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Jennifer M. Loftis

As a VA career development award recipient, Dr. Loftis identified a novel role for cytokines in the etiology of depressive symptoms in adults with chronic hepatitis C viral infection. This finding has guided the subsequent testing of hypotheses regarding how circulating inflammatory cytokines affect central nervous system functioning. Her translational research program investigates the biological mechanisms contributing to neuropsychiatric impairments in the context of substance use disorders and co-morbid viral infections, with a particular focus on pharmacotherapeutic treatment development. These studies have identified molecular targets (e.g., glutamatergic receptors and inflammatory signaling pathways) and specific brain regions involved in drug-induced neuroadaptation and the adverse behavioral effects that contribute to addiction. Preclinical studies are being conducted to test the safety and efficacy of a new immunotherapy to treat methamphetamine use disorder. To support these research efforts, Dr. Loftis has been awarded grants from the Department of Veterans Affairs, the National Institutes of Health, and local foundations. She has authored over 85 peer-reviewed publications in the fields of psychiatry, neuroscience, and immunology. Before she came to the VA Portland Health Care System, this type of translational research in the field of psychoneuroimmunology was not being conducted.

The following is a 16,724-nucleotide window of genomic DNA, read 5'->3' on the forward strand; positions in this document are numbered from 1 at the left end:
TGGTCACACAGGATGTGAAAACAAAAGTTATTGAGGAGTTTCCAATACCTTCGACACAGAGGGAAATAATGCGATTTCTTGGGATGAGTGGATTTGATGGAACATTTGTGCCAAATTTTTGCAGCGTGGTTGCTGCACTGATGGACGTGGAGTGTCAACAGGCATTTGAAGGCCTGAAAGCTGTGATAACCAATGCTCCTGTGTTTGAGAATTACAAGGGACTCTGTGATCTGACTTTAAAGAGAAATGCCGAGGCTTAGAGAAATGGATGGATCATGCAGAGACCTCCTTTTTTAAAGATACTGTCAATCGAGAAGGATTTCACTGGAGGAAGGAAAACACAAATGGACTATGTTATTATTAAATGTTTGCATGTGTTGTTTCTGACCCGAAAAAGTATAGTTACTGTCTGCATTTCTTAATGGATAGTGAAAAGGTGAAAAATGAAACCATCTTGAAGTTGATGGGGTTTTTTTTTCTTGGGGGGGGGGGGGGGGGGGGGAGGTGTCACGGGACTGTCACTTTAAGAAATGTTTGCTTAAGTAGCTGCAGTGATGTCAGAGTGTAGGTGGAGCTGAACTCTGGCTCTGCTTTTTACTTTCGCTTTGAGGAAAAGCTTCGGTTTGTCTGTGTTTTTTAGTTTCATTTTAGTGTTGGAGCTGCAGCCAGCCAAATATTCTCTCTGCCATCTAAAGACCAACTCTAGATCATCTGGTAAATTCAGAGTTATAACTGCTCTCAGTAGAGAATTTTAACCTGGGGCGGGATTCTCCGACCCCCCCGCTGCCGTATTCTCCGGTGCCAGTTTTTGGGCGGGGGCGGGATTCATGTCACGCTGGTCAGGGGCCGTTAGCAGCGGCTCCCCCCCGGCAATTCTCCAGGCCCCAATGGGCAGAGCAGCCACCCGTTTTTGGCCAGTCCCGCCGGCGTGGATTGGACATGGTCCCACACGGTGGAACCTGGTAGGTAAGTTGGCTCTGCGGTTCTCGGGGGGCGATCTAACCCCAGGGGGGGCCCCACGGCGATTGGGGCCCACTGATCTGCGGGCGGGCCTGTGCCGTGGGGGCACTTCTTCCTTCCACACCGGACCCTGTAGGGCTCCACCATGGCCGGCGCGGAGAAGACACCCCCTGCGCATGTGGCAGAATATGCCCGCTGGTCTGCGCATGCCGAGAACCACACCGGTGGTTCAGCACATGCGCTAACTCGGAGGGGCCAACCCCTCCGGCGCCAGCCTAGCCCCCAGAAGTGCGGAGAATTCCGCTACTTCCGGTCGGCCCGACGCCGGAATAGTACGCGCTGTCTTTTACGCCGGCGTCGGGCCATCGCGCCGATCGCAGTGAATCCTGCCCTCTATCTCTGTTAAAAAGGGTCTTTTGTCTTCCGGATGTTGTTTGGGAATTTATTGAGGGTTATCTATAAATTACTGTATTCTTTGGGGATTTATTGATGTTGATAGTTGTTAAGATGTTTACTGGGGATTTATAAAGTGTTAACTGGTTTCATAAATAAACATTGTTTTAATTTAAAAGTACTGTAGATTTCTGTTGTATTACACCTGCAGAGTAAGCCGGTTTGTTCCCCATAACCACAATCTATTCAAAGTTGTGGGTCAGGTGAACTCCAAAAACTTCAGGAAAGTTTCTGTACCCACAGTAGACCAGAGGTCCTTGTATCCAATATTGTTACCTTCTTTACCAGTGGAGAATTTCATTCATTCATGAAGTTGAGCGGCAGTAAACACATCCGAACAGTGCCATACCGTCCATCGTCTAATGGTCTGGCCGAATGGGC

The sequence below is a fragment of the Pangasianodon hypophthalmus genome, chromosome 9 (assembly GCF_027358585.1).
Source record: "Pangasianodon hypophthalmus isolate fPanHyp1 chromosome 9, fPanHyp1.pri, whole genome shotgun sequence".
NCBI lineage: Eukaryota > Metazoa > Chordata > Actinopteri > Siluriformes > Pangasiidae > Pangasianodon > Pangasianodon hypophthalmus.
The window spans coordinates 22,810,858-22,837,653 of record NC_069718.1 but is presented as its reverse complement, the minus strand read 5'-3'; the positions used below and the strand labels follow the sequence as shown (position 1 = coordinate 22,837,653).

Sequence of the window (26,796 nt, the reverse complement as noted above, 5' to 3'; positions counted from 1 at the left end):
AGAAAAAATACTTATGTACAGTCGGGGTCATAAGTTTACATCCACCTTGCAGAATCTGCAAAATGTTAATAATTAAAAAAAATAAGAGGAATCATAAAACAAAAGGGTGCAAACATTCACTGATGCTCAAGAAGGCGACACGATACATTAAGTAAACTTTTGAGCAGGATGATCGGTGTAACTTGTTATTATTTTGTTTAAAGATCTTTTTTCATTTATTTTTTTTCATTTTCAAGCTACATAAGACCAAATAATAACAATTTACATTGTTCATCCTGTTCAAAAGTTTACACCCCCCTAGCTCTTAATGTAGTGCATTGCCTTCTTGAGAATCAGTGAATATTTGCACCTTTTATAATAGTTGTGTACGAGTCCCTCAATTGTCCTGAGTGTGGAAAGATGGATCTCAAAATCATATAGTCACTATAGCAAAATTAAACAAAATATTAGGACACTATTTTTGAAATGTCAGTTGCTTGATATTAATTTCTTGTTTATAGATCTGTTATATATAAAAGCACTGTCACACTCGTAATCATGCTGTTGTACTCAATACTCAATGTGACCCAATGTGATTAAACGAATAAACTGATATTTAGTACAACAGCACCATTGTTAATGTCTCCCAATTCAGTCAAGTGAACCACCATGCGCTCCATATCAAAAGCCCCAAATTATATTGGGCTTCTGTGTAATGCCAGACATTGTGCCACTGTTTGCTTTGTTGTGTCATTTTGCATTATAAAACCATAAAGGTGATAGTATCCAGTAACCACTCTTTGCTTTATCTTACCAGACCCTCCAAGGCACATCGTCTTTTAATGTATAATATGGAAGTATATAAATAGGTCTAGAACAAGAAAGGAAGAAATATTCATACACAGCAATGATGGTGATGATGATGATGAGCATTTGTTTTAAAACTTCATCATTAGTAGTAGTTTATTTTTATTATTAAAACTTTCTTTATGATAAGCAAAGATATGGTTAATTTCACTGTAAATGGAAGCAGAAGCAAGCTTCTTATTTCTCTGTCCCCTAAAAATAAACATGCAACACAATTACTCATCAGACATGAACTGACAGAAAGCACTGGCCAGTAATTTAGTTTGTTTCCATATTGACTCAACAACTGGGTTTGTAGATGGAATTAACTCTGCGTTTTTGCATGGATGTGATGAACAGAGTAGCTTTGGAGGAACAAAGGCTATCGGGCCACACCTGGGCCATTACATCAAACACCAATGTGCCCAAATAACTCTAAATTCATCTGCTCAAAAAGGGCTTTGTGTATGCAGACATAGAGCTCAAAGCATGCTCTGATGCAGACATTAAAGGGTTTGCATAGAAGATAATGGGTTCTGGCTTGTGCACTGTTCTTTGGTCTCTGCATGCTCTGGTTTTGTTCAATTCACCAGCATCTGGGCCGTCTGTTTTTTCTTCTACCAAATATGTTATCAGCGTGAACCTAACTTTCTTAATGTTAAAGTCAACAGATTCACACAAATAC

In addition to her research program, Dr. Loftis has a long-standing interest in mentorship, teaching, and the development of new scientists. She has served as a mentor for the National Science Foundation’s STEM (Science, Technology, Engineering and Math) program and is currently a mentor in the VA Mentorship program, OHSU’s Partnership for Scientific Inquiry, and Saturday Academy’s Apprenticeships in Science & Engineering program. Her goal as a scientist is to maintain a productive research program in the field of psychoneuroimmunology, one that allows for the pursuit of research, teaching, and community service and one that contributes to our understanding of the pathological mechanisms associated with neuropsychiatric impairments and inflammation in order to improve mental health and quality of life for Veterans and others.